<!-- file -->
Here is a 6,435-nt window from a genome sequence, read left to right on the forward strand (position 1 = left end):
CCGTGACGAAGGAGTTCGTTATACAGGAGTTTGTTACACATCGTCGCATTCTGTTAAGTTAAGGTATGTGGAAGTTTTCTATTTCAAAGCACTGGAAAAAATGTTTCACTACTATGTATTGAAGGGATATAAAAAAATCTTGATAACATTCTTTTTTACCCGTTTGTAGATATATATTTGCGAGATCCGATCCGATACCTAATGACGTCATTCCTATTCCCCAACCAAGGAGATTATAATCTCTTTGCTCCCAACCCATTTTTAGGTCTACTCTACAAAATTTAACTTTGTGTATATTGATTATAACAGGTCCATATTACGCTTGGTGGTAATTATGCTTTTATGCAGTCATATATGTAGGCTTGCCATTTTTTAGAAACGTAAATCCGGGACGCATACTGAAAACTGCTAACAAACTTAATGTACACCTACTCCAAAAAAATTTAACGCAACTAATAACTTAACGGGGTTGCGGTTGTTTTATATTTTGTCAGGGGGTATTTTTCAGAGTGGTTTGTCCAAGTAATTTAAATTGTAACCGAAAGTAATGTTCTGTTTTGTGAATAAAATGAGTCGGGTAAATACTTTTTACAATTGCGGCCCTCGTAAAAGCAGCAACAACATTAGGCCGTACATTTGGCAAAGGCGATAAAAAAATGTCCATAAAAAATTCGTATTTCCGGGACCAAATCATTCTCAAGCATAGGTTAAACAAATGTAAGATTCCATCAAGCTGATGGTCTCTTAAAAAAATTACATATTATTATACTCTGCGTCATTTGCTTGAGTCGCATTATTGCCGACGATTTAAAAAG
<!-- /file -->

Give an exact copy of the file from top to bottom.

Here is a 6,435-nt window from a genome sequence, read left to right on the forward strand (position 1 = left end):
CCGTGACGAAGGAGTTCGTTATACAGGAGTTTGTTACACATCGTCGCATTCTGTTAAGTTAAGGTATGTGGAAGTTTTCTATTTCAAAGCACTGGAAAAAATGTTTCACTACTATGTATTGAAGGGATATAAAAAAATCTTGATAACATTCTTTTTTACCCGTTTGTAGATATATATTTGCGAGATCCGATCCGATACCTAATGACGTCATTCCTATTCCCCAACCAAGGAGATTATAATCTCTTTGCTCCCAACCCATTTTTAGGTCTACTCTACAAAATTTAACTTTGTGTATATTGATTATAACAGGTCCATATTACGCTTGGTGGTAATTATGCTTTTATGCAGTCATATATGTAGGCTTGCCATTTTTTAGAAACGTAAATCCGGGACGCATACTGAAAACTGCTAACAAACTTAATGTACACCTACTCCAAAAAAATTTAACGCAACTAATAACTTAACGGGGTTGCGGTTGTTTTATATTTTGTCAGGGGGTATTTTTCAGAGTGGTTTGTCCAAGTAATTTAAATTGTAACCGAAAGTAATGTTCTGTTTTGTGAATAAAATGAGTCGGGTAAATACTTTTTACAATTGCGGCCCTCGTAAAAGCAGCAACAACATTAGGCCGTACATTTGGCAAAGGCGATAAAAAAATGTCCATAAAAAATTCGTATTTCCGGGACCAAATCATTCTCAAGCATAGGTTAAACAAATGTAAGATTCCATCAAGCTGATGGTCTCTTAAAAAAATTACATATTATTATACTCTGCGTCATTTGCTTGAGTCGCATTATTGCCGACGATTTAAAAAG